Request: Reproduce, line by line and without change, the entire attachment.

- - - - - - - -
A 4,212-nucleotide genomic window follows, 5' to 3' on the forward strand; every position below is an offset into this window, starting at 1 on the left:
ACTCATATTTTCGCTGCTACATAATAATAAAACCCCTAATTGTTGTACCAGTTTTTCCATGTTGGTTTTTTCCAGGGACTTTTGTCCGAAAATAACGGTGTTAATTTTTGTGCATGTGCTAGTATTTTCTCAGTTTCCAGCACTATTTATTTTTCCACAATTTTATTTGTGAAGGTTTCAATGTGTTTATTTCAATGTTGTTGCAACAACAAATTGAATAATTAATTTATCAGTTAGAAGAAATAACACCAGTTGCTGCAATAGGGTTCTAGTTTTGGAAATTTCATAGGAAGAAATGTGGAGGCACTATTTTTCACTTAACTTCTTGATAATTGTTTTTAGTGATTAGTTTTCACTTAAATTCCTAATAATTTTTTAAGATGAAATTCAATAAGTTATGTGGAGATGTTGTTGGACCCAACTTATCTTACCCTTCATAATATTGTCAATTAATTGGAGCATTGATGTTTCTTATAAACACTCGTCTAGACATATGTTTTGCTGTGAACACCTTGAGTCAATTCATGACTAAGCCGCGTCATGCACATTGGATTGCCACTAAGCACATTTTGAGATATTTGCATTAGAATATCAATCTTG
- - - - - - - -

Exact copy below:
A 4,212-nucleotide genomic window follows, 5' to 3' on the forward strand; every position below is an offset into this window, starting at 1 on the left:
ACTCATATTTTCGCTGCTACATAATAATAAAACCCCTAATTGTTGTACCAGTTTTTCCATGTTGGTTTTTTCCAGGGACTTTTGTCCGAAAATAACGGTGTTAATTTTTGTGCATGTGCTAGTATTTTCTCAGTTTCCAGCACTATTTATTTTTCCACAATTTTATTTGTGAAGGTTTCAATGTGTTTATTTCAATGTTGTTGCAACAACAAATTGAATAATTAATTTATCAGTTAGAAGAAATAACACCAGTTGCTGCAATAGGGTTCTAGTTTTGGAAATTTCATAGGAAGAAATGTGGAGGCACTATTTTTCACTTAACTTCTTGATAATTGTTTTTAGTGATTAGTTTTCACTTAAATTCCTAATAATTTTTTAAGATGAAATTCAATAAGTTATGTGGAGATGTTGTTGGACCCAACTTATCTTACCCTTCATAATATTGTCAATTAATTGGAGCATTGATGTTTCTTATAAACACTCGTCTAGACATATGTTTTGCTGTGAACACCTTGAGTCAATTCATGACTAAGCCGCGTCATGCACATTGGATTGCCACTAAGCACATTTTGAGATATTTGCATTAGAATATCAATCTTG